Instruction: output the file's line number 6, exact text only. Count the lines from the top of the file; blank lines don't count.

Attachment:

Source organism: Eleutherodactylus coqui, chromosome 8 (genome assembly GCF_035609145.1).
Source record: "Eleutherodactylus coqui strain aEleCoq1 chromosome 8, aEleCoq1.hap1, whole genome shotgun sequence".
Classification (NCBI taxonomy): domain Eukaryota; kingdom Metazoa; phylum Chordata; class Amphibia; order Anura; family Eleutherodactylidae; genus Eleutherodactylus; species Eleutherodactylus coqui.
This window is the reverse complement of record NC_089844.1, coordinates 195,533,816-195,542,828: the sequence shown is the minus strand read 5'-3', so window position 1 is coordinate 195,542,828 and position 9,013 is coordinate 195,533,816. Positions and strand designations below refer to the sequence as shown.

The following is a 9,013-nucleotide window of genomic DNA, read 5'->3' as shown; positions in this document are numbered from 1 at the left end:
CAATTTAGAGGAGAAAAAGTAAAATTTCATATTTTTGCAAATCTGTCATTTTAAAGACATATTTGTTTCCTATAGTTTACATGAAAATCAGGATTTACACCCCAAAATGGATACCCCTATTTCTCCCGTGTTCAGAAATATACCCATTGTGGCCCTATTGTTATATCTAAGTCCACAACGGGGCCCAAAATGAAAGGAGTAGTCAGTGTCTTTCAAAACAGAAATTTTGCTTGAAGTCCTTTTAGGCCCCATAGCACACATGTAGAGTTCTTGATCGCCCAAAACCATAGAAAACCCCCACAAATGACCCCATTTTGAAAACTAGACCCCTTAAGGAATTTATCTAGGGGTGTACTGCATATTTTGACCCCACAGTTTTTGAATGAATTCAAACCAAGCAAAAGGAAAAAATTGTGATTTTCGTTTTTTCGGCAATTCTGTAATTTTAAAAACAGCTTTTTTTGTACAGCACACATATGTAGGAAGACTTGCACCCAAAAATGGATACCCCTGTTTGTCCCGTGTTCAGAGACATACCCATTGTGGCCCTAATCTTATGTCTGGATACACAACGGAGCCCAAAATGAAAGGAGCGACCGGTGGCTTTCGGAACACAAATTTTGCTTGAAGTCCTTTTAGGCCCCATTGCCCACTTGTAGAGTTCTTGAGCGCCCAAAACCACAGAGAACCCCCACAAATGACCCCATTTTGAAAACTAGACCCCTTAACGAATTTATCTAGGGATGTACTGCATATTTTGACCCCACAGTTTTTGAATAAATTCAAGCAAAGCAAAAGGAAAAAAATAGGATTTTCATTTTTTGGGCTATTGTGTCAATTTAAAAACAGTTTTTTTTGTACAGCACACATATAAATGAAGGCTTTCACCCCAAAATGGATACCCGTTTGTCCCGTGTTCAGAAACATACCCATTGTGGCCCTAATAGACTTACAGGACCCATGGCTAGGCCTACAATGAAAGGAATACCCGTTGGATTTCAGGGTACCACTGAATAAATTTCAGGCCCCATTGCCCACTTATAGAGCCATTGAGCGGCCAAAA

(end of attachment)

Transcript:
CAATTTAGAGGAGAAAAAGTAAAATTTCATATTTTTGCAAATCTGTCATTTTAAAGACATATTTGTTTCCTATAGTTTACATGAAAATCAGGATTTACACCCCAAAATGGATACCCCTATTTCTCCCGTGTTCAGAAATATACCCATTGTGGCCCTATTGTTATATCTAAGTCCACAACGGGGCCCAAAATGAAAGGAGTAGTCAGTGTCTTTCAAAACAGAAATTTTGCTTGAAGTCCTTTTAGGCCCCATAGCACACATGTAGAGTTCTTGATCGCCCAAAACCATAGAAAACCCCCACAAATGACCCCATTTTGAAAACTAGACCCCTTAAGGAATTTATCTAGGGGTGTACTGCATATTTTGACCCCACAGTTTTTGAATGAATTCAAACCAAGCAAAAGGAAAAAATTGTGATTTTCGTTTTTTCGGCAATTCTGTAATTTTAAAAACAGCTTTTTTTGTACAGCACACATATGTAGGAAGACTTGCACCCAAAAATGGATACCCCTGTTTGTCCCGTGTTCAGAGACATACCCATTGTGGCCCTAATCTTATGTCTGGATACACAACGGAGCCCAAAATGAAAGGAGCGACCGGTGGCTTTCGGAACACAAATTTTGCTTGAAGTCCTTTTAGGCCCCATTGCCCACTTGTAGAGTTCTTGAGCGCCCAAAACCACAGAGAACCCCCACAAATGACCCCATTTTGAAAACTAGACCCCTTAACGAATTTATCTAGGGATGTACTGCATATTTTGACCCCACAGTTTTTGAATAAATTCAAGCAAAGCAAAAGGAAAAAAATAGGATTTTCATTTTTTGGGCTATTGTGTCAATTTAAAAACAGTTTTTTTTGTACAGCACACATATAAATGAAGGCTTTCACCCCAAAATGGATACCCGTTTGTCCCGTGTTCAGAAACATACCCATTGTGGCCCTAATAGACTTACAGGACCCATGGCTAGGCCTACAATGAAAGGAATACCCGTTGGATTTCAGGGTACCACTGAATAAATTTCAGGCCCCATTGCCCACTTATAGAGCCATTGAGCGGCCAAAA